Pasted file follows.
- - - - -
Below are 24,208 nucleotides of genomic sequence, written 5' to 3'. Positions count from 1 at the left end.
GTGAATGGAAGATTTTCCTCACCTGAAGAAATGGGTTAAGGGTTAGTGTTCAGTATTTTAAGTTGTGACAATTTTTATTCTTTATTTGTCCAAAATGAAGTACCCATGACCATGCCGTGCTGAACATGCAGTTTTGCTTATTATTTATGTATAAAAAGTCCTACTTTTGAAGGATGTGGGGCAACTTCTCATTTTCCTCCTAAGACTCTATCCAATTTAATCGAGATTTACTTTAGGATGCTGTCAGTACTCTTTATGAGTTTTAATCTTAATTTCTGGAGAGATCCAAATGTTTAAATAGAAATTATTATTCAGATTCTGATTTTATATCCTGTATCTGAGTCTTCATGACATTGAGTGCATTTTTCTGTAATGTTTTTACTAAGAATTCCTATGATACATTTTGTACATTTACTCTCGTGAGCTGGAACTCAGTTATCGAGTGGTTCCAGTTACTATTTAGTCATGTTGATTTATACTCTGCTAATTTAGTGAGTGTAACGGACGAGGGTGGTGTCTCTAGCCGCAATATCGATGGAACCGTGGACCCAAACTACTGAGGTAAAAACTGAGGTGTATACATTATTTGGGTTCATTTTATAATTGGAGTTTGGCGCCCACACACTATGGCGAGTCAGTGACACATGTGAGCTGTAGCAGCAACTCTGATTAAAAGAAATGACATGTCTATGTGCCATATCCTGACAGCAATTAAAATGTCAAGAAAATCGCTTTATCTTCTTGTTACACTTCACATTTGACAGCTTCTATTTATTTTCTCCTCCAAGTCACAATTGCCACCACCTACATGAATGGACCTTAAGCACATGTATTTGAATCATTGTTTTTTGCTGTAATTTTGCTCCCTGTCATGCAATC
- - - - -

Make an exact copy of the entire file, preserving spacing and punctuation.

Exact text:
Below are 24,208 nucleotides of genomic sequence, written 5' to 3'. Positions count from 1 at the left end.
GTGAATGGAAGATTTTCCTCACCTGAAGAAATGGGTTAAGGGTTAGTGTTCAGTATTTTAAGTTGTGACAATTTTTATTCTTTATTTGTCCAAAATGAAGTACCCATGACCATGCCGTGCTGAACATGCAGTTTTGCTTATTATTTATGTATAAAAAGTCCTACTTTTGAAGGATGTGGGGCAACTTCTCATTTTCCTCCTAAGACTCTATCCAATTTAATCGAGATTTACTTTAGGATGCTGTCAGTACTCTTTATGAGTTTTAATCTTAATTTCTGGAGAGATCCAAATGTTTAAATAGAAATTATTATTCAGATTCTGATTTTATATCCTGTATCTGAGTCTTCATGACATTGAGTGCATTTTTCTGTAATGTTTTTACTAAGAATTCCTATGATACATTTTGTACATTTACTCTCGTGAGCTGGAACTCAGTTATCGAGTGGTTCCAGTTACTATTTAGTCATGTTGATTTATACTCTGCTAATTTAGTGAGTGTAACGGACGAGGGTGGTGTCTCTAGCCGCAATATCGATGGAACCGTGGACCCAAACTACTGAGGTAAAAACTGAGGTGTATACATTATTTGGGTTCATTTTATAATTGGAGTTTGGCGCCCACACACTATGGCGAGTCAGTGACACATGTGAGCTGTAGCAGCAACTCTGATTAAAAGAAATGACATGTCTATGTGCCATATCCTGACAGCAATTAAAATGTCAAGAAAATCGCTTTATCTTCTTGTTACACTTCACATTTGACAGCTTCTATTTATTTTCTCCTCCAAGTCACAATTGCCACCACCTACATGAATGGACCTTAAGCACATGTATTTGAATCATTGTTTTTTGCTGTAATTTTGCTCCCTGTCATGCAATC